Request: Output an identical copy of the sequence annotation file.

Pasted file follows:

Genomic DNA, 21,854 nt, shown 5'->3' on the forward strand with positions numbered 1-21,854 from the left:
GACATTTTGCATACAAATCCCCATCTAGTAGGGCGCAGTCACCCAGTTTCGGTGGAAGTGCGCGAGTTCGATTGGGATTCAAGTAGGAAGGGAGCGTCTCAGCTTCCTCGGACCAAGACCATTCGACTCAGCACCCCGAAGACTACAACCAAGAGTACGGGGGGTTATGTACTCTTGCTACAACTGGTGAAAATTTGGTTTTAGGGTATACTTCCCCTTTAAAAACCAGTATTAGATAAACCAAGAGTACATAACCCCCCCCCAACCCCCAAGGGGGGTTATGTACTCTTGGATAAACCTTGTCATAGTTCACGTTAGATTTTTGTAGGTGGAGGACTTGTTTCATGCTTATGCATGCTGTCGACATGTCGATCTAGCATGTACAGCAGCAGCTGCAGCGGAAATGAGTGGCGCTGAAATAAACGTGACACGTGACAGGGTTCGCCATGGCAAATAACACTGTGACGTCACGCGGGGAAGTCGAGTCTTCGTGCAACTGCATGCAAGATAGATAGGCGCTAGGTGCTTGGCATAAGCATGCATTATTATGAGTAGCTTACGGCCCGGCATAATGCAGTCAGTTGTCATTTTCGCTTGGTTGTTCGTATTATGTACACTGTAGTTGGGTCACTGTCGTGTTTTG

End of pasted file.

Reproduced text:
Genomic DNA, 21,854 nt, shown 5'->3' on the forward strand with positions numbered 1-21,854 from the left:
GACATTTTGCATACAAATCCCCATCTAGTAGGGCGCAGTCACCCAGTTTCGGTGGAAGTGCGCGAGTTCGATTGGGATTCAAGTAGGAAGGGAGCGTCTCAGCTTCCTCGGACCAAGACCATTCGACTCAGCACCCCGAAGACTACAACCAAGAGTACGGGGGGTTATGTACTCTTGCTACAACTGGTGAAAATTTGGTTTTAGGGTATACTTCCCCTTTAAAAACCAGTATTAGATAAACCAAGAGTACATAACCCCCCCCCAACCCCCAAGGGGGGTTATGTACTCTTGGATAAACCTTGTCATAGTTCACGTTAGATTTTTGTAGGTGGAGGACTTGTTTCATGCTTATGCATGCTGTCGACATGTCGATCTAGCATGTACAGCAGCAGCTGCAGCGGAAATGAGTGGCGCTGAAATAAACGTGACACGTGACAGGGTTCGCCATGGCAAATAACACTGTGACGTCACGCGGGGAAGTCGAGTCTTCGTGCAACTGCATGCAAGATAGATAGGCGCTAGGTGCTTGGCATAAGCATGCATTATTATGAGTAGCTTACGGCCCGGCATAATGCAGTCAGTTGTCATTTTCGCTTGGTTGTTCGTATTATGTACACTGTAGTTGGGTCACTGTCGTGTTTTG